The prevention of occupational risks, accidents at work and occupational diseases is still a pending issue in the Spanish primary sector. UPA concludes its biggest awareness campaign on prevention in the field with funding from the State Foundation for the Prevention of Occupational Risks, F.S.P.
2019 started in a “very negative” way in terms of safety at work. According to the latest official statistics of the Ministry of Labor, in January-February 2019 there were 16.8% more accidents in the primary sector than in the same period of 2018.
Both the accident figures and the perception of risk by professionals in the field, as well as the measures taken to avoid ailments, illnesses and incidents, are not enough, according to the Union of Small Farmers and Cattle Ranchers, which concludes today its largest campaign aimed at educating and raising awareness among producers about the need to prevent accidents and diseases.
The primary sector, which worse began 2019 in terms of accidents
The activities of agriculture, livestock, forestry and fishing were those that worse began the year 2019 in terms of accidents and accidents. In fact, the primary sector was the only sector that did not reduce its accident figures with respect to 2018, worsening the accident rate by working hours by 3.3%.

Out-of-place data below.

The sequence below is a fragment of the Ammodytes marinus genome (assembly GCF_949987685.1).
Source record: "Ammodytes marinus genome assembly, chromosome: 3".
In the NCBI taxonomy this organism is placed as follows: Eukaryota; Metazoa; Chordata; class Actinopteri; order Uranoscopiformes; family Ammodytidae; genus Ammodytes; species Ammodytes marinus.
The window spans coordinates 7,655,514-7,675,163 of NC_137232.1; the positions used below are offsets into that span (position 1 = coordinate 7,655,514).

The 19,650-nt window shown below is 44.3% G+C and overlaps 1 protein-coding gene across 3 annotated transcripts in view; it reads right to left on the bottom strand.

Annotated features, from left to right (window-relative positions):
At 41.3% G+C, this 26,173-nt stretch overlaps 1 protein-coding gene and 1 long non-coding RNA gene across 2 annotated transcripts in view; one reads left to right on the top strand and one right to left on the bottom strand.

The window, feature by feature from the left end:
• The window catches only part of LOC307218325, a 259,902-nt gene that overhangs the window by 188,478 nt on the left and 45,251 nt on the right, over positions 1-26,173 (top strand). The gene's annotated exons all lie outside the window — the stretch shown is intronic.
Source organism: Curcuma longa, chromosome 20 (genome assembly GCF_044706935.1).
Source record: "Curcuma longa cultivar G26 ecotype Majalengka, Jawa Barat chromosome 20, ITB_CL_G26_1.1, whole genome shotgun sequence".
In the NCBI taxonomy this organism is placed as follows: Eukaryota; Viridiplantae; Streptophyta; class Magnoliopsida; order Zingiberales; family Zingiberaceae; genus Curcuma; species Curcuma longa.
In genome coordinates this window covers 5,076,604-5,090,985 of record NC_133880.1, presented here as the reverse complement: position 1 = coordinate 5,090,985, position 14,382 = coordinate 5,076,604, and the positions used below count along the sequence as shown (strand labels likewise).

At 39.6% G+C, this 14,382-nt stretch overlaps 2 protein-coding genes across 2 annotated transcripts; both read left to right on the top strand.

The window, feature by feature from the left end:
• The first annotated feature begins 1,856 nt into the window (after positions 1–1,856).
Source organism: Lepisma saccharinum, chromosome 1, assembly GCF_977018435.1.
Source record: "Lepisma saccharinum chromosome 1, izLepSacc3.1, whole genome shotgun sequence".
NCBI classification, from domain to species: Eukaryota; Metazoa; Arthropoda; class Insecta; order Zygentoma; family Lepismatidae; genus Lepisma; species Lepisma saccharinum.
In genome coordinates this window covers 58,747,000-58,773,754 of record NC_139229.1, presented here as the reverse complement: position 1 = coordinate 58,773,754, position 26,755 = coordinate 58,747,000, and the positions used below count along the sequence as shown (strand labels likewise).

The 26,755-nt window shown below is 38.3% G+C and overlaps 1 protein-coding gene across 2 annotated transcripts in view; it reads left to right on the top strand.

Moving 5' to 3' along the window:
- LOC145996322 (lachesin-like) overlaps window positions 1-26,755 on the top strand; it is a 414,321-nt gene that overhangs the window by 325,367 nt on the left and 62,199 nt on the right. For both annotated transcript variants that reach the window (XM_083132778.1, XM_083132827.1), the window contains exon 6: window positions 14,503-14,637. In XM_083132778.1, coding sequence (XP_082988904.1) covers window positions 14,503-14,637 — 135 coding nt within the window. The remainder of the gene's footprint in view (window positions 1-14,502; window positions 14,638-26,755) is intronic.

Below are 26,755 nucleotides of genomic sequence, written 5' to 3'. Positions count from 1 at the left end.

UPA has recognized that agriculture and livestock in Spain must address an “important change of approach” and put prevention as a basic element in the organization of work on farms. “Only in this way will we be able to avoid illnesses and accidents and, ultimately, pain. And so improve our health and our quality of life, “they said.
Woody crops, the most dangerous
The work in woody crops, “trees and shrubs” -as as reflected in the official statistics of work- is the one that accumulates more accidents (11,956 in 2018), followed by soil crops (9,855). Cattle ranks far fewer accidents, in particular 4,601 last year.
The biggest campaign of awareness and advice on prevention in the field started by UPA, with funding from the State Foundation for the Prevention of Occupational Risks, FSP, has shown that much remains to be done, but that the path undertaken is correct : information, training and awareness to the professionals working in the sector.